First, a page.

None Like Him: 10 Ways God Is Different from Us (and Why That’s a Good Thing) by Jen Wilkin – Jen is a fantastic writer. She does naturally what so many speakers and writers struggle to do she takes complex ideas and she distills them to their essence. If you are not going to read Systematic Theology and most people won’t, None Like Him is a must read. Wilkin discusses each of the incommunicable attributes (the attributes of God that can only be true of God) of God with such winsomeness it was a joy to read. 

 

A Praying Life: Connecting with God in a Distracting World by Paul E. Miller – The best compliment I can give this book is that most books on prayer deal in the currency of condemnation this one dealt in the currency of conviction. This book and Ryle’s pamphlet on prayer are by far the best books I have read on prayer. I left this book challenged on why I pray and how I pray at the same time empowered to pray and inspired to pray. By far the best book I have read on prayer. 

 

Union with Christ: The Way to Know and Enjoy God by Rankin Wilbourne – I really enjoyed Rankin’s writing style. His treatment of the work of Sanctification was one of the best and most accessible books I have read on such an important topic. When we get sanctification wrong it leads to legalism or cheap grace. Our church will be going through this book in our small groups this fall. I highly recommend this book. 

 

 

That Hideous Strength (The Space Trilogy, #3) by C.S. Lewis – In this book, Lewis does what Lewis always does. Lewis’ friend and fellow Inkling said it well “Somehow what Lewis thought about everything was secretly present in what he said about anything.” This book was no exception. If Narnia was the novel form of Mere Christianity than That Hideous Strength finds it’s counterpart largely in the Abolition of Man. Lewis dystopian fiction discusses the nature of salvation and how we in a Spiritual battle in which we have picked a side because in picking no side we have actually picked a side. George Orwell’s early review, for instance, expressed what would become a common criticism: “One could recommend this book unreservedly if Mr. Lewis had succeeded in keeping it all on a single level. Unfortunately, the supernatural keeps breaking in, and it does so in rather confusing, undisciplined ways.” Unlike Orwell, Lewis understood that the supernatural is not subject to our sensibilities. 

 

The Narnian: The Life and Imagination of C.S. Lewis by Alan Jacobs – I have read several biographies of Lewis this one was unique in that Dr. Jacobs attempts to view the life of Lewis in light of his faith and imagination. How his imagination informed everything else he said and did. Jacobs says it this way in his introduction. What made Lewis write this way, and why it is such a good thing that he was able to write this way—these are hard things to talk about without being (or at least seeming) sentimental, yet they are necessary to talk about. In most children but in relatively few adults, at least in our time, we may see this willingness to be delighted to the point of self-abandonment. This free and full gift of oneself to a story is what produces the state of enchantment….Those who will never be fooled can never be delighted, because without self-forgetfulness there can be no delight, and this is a great and a grievous loss. Those who will never be fooled can never be delighted.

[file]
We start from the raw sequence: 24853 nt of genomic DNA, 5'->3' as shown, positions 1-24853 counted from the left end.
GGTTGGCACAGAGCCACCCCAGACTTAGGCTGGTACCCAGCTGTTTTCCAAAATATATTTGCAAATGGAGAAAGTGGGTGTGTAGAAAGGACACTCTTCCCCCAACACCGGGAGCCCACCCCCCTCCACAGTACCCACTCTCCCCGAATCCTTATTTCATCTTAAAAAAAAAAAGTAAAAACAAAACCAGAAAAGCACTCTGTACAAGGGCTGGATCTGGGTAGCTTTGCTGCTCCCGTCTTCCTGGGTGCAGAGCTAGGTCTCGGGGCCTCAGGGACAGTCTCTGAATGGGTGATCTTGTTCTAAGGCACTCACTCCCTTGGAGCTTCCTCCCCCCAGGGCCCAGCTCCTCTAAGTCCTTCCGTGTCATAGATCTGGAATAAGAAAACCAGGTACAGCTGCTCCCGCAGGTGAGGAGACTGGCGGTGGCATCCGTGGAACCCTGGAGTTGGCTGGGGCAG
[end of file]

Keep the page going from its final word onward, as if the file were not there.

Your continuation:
Here are the other books I read this year.

  1. A Severe Mercy by Sheldon Vanauken
  2. No Quick Fix: Where Higher Life Theology Came From, What It Is, and Why It’s Harmful by Andrew Naselli
  3. Prince Caspian (Chronicles of Narnia, #2) by C.S. Lewis
  4. Church Membership: How the World Knows Who Represents Jesus by Jonathan Leeman
  5. Democracy in America by Alexis de Tocqueville
  6. In His Image: 10 Ways God Calls Us to Reflect His Character by Jen Wilkin
  7. Sinners in the Hands of a Loving God: The Scandalous Truth of the Very Good News by Brian Zahnd
  8. The Freedom of a Christian by Martin Luther
  9. The Merchant of Venice by William Shakespeare 
  10. Perelandra (The Space Trilogy, #2) by C.S. Lewis
  11. Spiritual Leadership: Principles of Excellence For Every Believer by J. Oswald Sanders
  12. Animal Farm by George Orwell
  13. Path of the Assassin (Scot Harvath, #2) by Brad Thor
  14. Expository Exultation: Christian Preaching as Worship by John Piper
  15. Everything That Rises Must Converge by Flannery O’Connor
  16. The Flash: Rebirth Deluxe Edition Book 1 (Rebirth) by Joshua Williamson
  17. The Lions of Lucerne (Scot Harvath, #1) by Brad Thor
  18. The Hardest Peace: Expecting Grace in the Midst of Life’s Hard by Kara Tippetts
  19. Fierce Convictions: The Extraordinary Life of Hannah More–Poet, Reformer, Abolitionist by Karen Swallow Prior
  20. The Deep Things of God: How the Trinity Changes Everything by Fred Sanders
  21. Art & the Bible by Francis A. Schaeffer
  22. He Is There and He Is Not Silent by Francis A. Schaeffer
  23. Walking with Jesus through the Old Testament: Devotions for Lent by Paul E. Stroble
  24. On Tyranny: Twenty Lessons from the Twentieth Century by Timothy Snyder
  25. The Difficult Doctrine of the Love of God by D.A. Carson
  26. Living in God’s Two Kingdoms: A Biblical Vision for Christianity and Culture by David VanDrunen